When I was asked to do this biography of Mary Trovillion Musgrave, my first thought was, "This should be Evaís story." Eva Baker Watson is well-known to Springhouse readers and is the niece of Mrs. Musgrave.
Unfortunately Evaís health now makes it impossible for her to create the essays which have brought so much pleasure to her- and to the rest of us- over the years. This then is my effort to portray "Miss Mary" as so many remember her. Most of the material is from Eva, through both written accounts and interviews. I hope I have captured the Aunt Mary the family knew.
The photos are through the courtesy of Helen Suter, niece, in whose parentsí home the aunt spent her last days.
"The gentle mind by gentle deeds is knowne," a line from Spenserís The Faerie Queene, seems an appropriate quotation to apply to the life of Mary Eugenie, third daughter and fourth child of Ferres and Carrie Clanahan Trovillion of Brownfield. The fact that "gentle" in Spenserís day usually meant the noble qualities of an ideal knight in no way renders the description inaccurate.
A bare outline of biographical data of this Pope County woman, born in 1891, is not impressive. She had an eighth-grade education, achieved in a country school. She was the "middle child" in a family of eight, the one who remained at home with mama after the others moved on to larger fields. She never drove an automobile, never traveled far from home, never engaged in battle for social or political causes. Except for a short time when she worked in a bank, she held no job until middle-age and did not marry until she was fifty.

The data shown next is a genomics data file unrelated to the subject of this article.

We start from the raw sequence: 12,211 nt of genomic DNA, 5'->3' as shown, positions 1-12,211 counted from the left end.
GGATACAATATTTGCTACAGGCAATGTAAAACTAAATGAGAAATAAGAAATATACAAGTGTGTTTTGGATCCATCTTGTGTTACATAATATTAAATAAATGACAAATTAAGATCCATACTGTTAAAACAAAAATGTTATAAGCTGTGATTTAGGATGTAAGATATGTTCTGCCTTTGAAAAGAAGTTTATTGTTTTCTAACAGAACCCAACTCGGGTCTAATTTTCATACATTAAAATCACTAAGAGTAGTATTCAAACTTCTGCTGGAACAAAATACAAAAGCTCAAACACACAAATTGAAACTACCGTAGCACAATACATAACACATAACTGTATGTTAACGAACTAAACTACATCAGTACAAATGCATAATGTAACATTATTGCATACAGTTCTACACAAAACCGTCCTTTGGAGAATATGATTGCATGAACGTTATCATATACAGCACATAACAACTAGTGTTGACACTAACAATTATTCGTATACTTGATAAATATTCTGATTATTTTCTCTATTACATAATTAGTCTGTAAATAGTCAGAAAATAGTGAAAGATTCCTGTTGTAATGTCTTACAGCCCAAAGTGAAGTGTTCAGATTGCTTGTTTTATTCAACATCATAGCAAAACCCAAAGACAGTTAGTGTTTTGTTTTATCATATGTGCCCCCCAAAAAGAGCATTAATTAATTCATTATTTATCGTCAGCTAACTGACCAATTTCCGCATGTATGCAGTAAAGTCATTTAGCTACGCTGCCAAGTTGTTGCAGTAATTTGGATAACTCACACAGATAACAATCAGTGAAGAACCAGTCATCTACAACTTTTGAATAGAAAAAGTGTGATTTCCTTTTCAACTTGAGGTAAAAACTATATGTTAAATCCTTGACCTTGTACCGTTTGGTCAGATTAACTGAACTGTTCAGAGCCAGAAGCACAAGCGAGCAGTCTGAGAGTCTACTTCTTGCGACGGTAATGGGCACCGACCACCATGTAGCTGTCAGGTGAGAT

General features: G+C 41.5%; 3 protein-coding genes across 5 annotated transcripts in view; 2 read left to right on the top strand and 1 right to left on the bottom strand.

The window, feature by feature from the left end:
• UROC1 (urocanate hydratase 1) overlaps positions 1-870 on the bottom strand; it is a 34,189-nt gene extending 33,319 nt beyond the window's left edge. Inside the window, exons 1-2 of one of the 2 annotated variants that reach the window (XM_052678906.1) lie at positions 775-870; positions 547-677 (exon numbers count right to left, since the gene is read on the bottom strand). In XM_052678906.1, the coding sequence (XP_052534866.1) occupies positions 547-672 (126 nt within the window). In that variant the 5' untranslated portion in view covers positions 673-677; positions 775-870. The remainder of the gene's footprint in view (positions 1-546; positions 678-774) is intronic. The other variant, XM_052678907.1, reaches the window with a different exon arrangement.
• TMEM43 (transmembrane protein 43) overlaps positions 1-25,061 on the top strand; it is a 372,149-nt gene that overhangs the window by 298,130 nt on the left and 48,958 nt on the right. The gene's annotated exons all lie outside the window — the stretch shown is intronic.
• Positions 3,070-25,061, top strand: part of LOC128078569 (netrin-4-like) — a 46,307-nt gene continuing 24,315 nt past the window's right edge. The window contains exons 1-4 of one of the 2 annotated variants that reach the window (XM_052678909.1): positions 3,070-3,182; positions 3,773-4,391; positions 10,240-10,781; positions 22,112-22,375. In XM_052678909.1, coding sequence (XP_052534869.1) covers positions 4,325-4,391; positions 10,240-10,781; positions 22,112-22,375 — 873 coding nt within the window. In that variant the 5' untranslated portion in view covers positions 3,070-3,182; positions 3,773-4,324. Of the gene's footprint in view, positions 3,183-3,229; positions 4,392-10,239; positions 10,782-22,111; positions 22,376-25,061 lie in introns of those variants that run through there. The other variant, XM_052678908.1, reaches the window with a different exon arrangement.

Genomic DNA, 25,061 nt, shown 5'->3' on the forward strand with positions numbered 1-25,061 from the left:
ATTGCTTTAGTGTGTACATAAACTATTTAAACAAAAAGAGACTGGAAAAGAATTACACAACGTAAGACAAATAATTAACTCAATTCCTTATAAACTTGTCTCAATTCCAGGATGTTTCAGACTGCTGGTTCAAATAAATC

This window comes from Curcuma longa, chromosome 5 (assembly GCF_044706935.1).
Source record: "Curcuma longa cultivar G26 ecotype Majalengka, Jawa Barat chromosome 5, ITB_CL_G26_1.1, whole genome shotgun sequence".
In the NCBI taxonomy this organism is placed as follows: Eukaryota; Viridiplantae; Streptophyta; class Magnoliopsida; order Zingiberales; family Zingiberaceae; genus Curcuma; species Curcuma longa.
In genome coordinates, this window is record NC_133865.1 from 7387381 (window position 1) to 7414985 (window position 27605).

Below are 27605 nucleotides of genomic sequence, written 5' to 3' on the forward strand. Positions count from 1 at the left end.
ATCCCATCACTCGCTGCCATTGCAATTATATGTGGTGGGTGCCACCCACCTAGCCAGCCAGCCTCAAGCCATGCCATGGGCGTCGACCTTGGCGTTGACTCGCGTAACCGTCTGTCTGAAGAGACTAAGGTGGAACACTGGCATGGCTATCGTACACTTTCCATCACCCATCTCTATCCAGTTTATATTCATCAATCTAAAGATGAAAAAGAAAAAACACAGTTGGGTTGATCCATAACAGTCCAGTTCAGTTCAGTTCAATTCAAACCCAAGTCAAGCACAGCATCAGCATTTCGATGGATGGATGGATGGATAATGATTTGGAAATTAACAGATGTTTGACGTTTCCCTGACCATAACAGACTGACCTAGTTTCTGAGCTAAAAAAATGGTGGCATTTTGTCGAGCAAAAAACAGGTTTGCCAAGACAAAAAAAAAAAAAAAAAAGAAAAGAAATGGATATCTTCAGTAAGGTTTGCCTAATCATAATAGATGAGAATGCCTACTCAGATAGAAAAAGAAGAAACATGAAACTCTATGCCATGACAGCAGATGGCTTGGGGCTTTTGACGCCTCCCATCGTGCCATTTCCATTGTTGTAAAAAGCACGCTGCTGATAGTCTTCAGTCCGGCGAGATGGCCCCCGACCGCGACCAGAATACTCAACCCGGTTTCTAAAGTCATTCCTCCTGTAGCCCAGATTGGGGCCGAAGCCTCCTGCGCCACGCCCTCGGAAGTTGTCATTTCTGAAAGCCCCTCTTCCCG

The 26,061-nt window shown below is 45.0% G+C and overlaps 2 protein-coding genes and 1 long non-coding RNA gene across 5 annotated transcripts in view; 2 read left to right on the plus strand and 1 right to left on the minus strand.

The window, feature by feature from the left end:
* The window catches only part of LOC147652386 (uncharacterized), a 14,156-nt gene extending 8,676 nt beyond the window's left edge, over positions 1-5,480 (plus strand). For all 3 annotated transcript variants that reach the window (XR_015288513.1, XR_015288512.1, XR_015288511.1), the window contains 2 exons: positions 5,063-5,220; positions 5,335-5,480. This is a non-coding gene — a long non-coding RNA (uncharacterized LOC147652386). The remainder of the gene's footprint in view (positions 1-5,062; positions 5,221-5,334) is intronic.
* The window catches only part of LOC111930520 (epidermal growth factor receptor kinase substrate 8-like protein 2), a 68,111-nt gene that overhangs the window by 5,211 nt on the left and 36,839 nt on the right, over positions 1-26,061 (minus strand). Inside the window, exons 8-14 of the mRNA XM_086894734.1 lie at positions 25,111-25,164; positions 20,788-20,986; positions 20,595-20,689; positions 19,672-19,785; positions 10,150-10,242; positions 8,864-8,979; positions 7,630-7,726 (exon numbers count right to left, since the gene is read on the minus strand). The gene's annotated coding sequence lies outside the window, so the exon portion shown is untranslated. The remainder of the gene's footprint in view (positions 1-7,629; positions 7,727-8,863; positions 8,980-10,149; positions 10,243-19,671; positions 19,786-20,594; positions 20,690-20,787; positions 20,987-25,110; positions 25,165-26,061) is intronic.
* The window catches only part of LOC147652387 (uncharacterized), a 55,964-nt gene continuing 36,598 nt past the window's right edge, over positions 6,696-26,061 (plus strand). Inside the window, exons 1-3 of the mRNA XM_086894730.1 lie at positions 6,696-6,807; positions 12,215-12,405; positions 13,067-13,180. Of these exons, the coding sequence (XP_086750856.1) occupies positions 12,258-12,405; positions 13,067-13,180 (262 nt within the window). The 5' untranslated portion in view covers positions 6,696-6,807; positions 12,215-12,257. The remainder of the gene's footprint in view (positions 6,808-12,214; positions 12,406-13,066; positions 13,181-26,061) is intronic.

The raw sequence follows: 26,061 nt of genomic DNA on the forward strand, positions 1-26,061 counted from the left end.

Why, then, should we concern ourselves with a person so unworldly, so unexceptional.
Mary Trovillion Musgrave died in 1975 but there are still many of her admirers who will testify to the enormous influence she had on their lives, and on the community, even though she would never have earned a plaque nor the title of "community leader."
Although she had barely eight years of formal education she was literate and well-informed on a wide range of interests. She was a staunch Republican, a devout Baptist and worked diligently in the church. She taught classes in pencil-sketches to teenagers, among other activities.
Mary taught herself to write (using two fingers on an old Oliver typewriter) and soon published feature articles about life in Southern Illinois in such publications as The Paducah Sun-Democrat (now The Paducah Sun), St. Louis Globe-Democrat, St. Louis Post-Dispatch, Evansville Sunday Courier and Press, as well as our local Herald-Enterprise.